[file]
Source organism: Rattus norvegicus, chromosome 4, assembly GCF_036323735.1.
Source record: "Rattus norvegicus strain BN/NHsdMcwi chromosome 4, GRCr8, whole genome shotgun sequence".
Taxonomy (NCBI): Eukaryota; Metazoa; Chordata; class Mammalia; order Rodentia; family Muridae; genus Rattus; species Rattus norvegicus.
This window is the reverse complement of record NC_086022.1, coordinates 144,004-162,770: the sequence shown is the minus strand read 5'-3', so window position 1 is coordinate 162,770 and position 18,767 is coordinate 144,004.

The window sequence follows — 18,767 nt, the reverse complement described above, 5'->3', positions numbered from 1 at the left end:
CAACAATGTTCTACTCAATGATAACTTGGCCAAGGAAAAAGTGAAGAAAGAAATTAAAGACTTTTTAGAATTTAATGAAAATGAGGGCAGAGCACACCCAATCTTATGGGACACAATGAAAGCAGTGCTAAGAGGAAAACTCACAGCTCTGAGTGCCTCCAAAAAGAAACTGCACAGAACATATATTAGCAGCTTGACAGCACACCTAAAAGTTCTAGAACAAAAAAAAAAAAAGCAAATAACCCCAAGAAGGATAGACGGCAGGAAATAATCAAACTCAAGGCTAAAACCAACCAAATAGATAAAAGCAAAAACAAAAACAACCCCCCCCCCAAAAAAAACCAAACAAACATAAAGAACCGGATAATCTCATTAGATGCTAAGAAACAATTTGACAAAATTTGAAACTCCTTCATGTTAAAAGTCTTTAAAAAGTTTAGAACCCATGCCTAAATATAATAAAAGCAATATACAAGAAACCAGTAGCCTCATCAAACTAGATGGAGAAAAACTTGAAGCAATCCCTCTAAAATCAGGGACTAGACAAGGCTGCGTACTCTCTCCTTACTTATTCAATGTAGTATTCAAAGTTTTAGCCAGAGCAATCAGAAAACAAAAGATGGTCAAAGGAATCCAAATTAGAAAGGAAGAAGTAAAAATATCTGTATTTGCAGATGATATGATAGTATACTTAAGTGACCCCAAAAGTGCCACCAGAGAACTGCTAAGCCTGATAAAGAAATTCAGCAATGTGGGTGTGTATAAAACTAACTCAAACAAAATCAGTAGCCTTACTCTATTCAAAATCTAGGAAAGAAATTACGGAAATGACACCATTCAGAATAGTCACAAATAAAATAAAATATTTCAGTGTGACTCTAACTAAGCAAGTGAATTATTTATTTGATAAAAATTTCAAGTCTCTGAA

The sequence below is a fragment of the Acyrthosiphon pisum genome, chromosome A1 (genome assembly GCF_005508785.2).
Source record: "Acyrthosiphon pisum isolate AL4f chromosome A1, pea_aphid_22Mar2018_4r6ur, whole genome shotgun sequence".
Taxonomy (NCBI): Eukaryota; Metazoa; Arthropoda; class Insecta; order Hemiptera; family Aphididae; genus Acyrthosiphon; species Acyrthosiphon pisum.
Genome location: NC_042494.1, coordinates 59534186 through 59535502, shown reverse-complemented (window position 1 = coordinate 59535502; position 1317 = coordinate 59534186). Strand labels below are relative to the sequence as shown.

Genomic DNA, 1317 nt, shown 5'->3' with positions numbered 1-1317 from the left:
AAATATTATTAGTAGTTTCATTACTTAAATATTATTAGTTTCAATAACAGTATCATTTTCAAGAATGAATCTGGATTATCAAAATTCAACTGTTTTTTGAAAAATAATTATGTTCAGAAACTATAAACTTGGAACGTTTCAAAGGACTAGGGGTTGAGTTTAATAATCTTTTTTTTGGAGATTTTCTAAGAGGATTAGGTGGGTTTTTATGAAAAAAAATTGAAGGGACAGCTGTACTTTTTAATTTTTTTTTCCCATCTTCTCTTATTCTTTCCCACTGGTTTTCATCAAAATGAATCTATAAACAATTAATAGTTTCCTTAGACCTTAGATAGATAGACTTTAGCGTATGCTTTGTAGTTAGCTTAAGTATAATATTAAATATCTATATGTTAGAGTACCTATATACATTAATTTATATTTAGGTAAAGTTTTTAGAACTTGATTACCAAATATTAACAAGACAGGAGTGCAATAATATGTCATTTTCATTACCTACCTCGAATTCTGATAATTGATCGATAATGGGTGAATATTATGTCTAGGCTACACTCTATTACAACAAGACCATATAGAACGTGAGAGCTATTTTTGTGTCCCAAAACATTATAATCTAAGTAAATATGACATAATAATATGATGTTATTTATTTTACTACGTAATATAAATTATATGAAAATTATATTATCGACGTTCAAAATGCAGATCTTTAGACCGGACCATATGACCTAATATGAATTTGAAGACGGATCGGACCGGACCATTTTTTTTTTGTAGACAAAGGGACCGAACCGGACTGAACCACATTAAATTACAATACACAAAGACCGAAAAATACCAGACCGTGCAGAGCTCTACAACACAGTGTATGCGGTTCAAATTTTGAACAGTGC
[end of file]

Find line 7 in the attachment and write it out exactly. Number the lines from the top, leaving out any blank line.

The sequence below is a fragment of the Acyrthosiphon pisum genome, chromosome A1 (genome assembly GCF_005508785.2).